In March, we reported on the increasing attention that federal and state legislatures, as well as the EEOC, were paying to employers’ use of employee credit checks in employment decisions. At the time of posting, four states had laws regulating employer use of credit history data and fourteen additional states were considering similar measures. Earlier this month, Connecticut passed Public Act No. 11-223 regulating employer use of credit reports.

Under the new law, employers may not “require an employee or prospective employee to consent to a request for a credit report that contains information about the employee’s or prospective employee’s credit score, credit account balances, payment history, savings or checking account balances or savings or checking account numbers as a condition of employment.” There are, however, four exceptions to that rule.  Employers may require such consent if:

  • the employer is a financial institution;
  • such a report is required by law;
  • the employer reasonably believes that the employee has engaged in specific activity that constitutes a violation of the law related to the employee’s employment; or
  • such report is substantially related to the employee’s current or potential job or the employer has a bona fide purpose for requesting or using information in the credit report that is substantially job-related and is disclosed in writing to the employee or applicant.

By restricting employer’s ability to request consent for a credit report, the new law indirectly restricts employer use of credit reports in employment decisions. In most cases, employers will seek refuge in last exception. Luckily for employers, “substantially related to the employee’s current or potential job” is defined rather broadly by the Connecticut statute. “Substantially related to the employee’s current or potential job” means the information contained in the credit report is related to the position for which the employee or prospective employee who is the subject of the report is being evaluated because the position:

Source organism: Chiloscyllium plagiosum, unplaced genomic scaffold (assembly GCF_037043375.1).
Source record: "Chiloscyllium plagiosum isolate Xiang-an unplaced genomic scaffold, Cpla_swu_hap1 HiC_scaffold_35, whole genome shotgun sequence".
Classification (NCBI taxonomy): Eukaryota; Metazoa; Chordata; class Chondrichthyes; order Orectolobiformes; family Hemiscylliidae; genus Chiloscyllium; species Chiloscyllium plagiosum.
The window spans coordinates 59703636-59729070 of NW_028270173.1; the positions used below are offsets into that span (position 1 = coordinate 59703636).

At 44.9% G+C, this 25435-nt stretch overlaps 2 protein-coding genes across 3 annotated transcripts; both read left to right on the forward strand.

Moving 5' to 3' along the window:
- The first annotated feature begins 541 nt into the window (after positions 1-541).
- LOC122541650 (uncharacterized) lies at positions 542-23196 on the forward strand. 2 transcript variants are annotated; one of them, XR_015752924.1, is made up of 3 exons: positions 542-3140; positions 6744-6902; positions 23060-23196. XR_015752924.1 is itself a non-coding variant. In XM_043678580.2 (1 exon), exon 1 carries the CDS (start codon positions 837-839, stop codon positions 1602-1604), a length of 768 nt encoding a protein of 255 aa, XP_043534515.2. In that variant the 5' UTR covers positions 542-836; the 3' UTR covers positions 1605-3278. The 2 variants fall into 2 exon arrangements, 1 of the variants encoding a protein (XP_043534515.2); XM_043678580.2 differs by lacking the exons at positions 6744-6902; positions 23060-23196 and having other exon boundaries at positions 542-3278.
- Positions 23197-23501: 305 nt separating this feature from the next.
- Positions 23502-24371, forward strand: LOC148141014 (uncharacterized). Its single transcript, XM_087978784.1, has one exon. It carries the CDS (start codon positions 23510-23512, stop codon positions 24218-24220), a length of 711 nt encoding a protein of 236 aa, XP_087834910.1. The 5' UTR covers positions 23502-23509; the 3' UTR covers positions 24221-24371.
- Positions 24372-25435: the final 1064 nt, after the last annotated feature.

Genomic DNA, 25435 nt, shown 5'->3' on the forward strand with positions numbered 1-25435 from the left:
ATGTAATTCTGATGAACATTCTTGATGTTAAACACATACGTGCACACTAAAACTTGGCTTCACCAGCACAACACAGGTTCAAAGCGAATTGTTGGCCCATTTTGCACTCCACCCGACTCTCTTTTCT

• Is a managerial position which involves setting the direction or control of a business, division, unit or an agency of a business;
  • Involves access to customers’, employees’ or the employer’s personal or financial information other than information customarily provided in a retail transaction;
  • Involves a fiduciary responsibility to the employer, including, but not limited to, the authority to issue payments, collect debts, transfer money or enter into contracts;
  • Provides an expense account or corporate debit or credit card; 
  • Provides access to confidential or proprietary business information, or
    • (information, including a formula, pattern, compilation, program, device, method, technique, process or trade secret that:
      • derives independent economic value, actual or potential, from not being generally known to, and not being readily ascertainable by proper means by, other persons who can obtain economic value from the disclosure or use of the information; and
      • is the subject of efforts that are reasonable under the circumstances to maintain its secrecy; or
  • Involves access to the employer’s nonfinancial assets valued at two thousand five dollars or more, including, but not limited to, museum and library collections and to prescription drugs and other pharmaceuticals.

 Employers should prepare to comply with the new law, which goes into effect on October 1, 2011.